Actor and politician Rajinikanth on Wednesday claimed that the Citizenship Amendment Act will not affect any citizen of the country and that preparing the National Population Register was essential. This is the first statement on the matter by the popular actor.

“If it [Citizenship Amendment Act] affects Muslims, then I will be the first person to stand up for them,” he told reporters, according to ANI. “NPR [National Population Register] is a necessity to find out about the outsiders.”

On the proposed National Register of Citizens, he said the government had clarified that it had been not been decided upon yet.

Rajinikanth has only spoken once earlier on the matter, but he had stopped short of expressing an opinion on the Citizenship Amendment Act and the National Register of Citizens. This was on December 19, as some protests turned violent amid aggressive police action. He had said, “Violence and rioting should not become a way to find solution for any issue. I request the people of India to stay united and vigilant keeping in mind the nation’s security and welfare.”

Another Tamil actor-turned-politician, Kamal Haasan, had said that week as protests erupted that he opposed the new citizenship law and the NRC. A day before, Rajinikanth was asked for his stance by reporters during a film promotional event, but he had said that was not the right platform.

The Citizenship Amendment Act was passed by Parliament in December last year. It provides citizenship to refugees from six minority religious communities from Bangladesh, Afghanistan and Pakistan, provided they have lived in India for six years and entered the country by December 31, 2014. The Act has been widely criticised for excluding Muslims. At least 28 people have died in protests against the Act since December.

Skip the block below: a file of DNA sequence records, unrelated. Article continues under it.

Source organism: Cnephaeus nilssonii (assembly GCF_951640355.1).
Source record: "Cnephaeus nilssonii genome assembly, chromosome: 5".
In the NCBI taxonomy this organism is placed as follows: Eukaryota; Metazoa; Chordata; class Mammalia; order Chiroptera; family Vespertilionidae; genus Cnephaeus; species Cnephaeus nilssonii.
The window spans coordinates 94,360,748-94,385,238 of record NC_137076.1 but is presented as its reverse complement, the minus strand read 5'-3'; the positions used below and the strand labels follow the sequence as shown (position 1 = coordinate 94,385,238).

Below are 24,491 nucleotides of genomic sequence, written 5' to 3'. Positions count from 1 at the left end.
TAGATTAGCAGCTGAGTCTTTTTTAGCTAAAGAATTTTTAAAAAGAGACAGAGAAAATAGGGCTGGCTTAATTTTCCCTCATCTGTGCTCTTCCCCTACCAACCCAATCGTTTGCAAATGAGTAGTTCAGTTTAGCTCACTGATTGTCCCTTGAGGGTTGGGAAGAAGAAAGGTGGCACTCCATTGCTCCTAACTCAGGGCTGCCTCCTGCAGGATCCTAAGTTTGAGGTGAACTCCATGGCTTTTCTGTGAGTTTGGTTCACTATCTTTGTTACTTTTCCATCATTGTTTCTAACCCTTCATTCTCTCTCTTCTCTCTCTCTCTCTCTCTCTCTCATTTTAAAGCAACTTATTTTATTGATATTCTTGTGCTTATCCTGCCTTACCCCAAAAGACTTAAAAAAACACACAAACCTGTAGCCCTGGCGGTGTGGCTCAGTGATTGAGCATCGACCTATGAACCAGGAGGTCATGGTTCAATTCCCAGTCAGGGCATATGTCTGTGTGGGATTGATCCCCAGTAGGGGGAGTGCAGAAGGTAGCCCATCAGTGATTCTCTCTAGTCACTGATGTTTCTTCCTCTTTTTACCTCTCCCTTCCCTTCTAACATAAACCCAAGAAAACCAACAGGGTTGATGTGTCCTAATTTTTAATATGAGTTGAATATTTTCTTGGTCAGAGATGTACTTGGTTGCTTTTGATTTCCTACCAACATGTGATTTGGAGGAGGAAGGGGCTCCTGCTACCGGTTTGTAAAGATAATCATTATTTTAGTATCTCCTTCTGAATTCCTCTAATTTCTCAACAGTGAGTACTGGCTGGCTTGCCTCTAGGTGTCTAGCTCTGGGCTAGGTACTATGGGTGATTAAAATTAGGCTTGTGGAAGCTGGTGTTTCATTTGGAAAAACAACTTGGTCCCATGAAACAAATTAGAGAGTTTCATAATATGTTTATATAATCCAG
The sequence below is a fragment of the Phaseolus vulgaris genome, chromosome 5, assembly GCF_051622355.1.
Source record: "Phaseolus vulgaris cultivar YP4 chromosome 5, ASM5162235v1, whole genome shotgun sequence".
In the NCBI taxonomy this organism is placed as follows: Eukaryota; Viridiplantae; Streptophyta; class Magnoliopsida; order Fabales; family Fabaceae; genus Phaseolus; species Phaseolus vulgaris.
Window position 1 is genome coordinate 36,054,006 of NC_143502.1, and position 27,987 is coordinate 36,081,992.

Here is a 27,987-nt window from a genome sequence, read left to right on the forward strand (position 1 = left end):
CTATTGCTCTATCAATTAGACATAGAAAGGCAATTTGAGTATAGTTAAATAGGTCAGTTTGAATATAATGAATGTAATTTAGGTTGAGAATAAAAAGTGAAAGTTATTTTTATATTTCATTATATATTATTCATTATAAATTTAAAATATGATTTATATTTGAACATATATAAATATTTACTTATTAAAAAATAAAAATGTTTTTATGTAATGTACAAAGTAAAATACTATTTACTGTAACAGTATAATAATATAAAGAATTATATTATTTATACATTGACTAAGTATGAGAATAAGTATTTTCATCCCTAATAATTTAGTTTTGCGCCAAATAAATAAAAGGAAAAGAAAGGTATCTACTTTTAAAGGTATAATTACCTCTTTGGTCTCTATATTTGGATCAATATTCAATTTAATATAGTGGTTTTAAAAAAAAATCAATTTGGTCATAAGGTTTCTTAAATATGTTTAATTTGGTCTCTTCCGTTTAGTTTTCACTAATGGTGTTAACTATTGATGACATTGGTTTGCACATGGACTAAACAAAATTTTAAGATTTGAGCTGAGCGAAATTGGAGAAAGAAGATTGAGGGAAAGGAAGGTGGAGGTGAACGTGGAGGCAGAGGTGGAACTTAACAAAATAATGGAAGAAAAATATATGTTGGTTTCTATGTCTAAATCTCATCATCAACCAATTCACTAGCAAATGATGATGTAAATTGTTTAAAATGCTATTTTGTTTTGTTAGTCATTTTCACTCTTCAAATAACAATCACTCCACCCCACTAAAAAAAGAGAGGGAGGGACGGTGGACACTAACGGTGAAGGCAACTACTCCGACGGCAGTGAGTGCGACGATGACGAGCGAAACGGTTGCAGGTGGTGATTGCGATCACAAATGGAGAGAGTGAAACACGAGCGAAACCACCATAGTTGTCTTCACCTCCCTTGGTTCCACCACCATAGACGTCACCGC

The NRC is a proposed exercise to identify undocumented immigrants. However, its critics fear that the Citizenship Amendment Act, clubbed with the National Register of Citizens, will be misused to target Muslims since the Citizenship Act now has religion as a criterion. After protests began in December, Prime Minister Narendra Modi said there had been no discussions on nationwide NRC.

The National Population Register is a list of “usual residents”. “Usual residents” are those who have stayed at a place for six months or intend to stay there for the next six months.

After Opposition-ruled states objected to questions about the “place of birth of mother and father” in the NPR form, home ministry officials had said that answering those questions were not mandatory. Last month, Union Minister of State for Home Affairs G Kishan Reddy said that the disclosure of information during the National Population Register exercise was voluntary.

As first reported by, the NPR is the first step to creating an all-India National Register of Citizens, which would identify undocumented migrants residing in India. This has led to scepticism from states ruled by parties that are not part of the National Democratic Alliance. Till now, West Bengal and Kerala have suspended all work related to the NPR, while five Congress-ruled states are mulling similar action.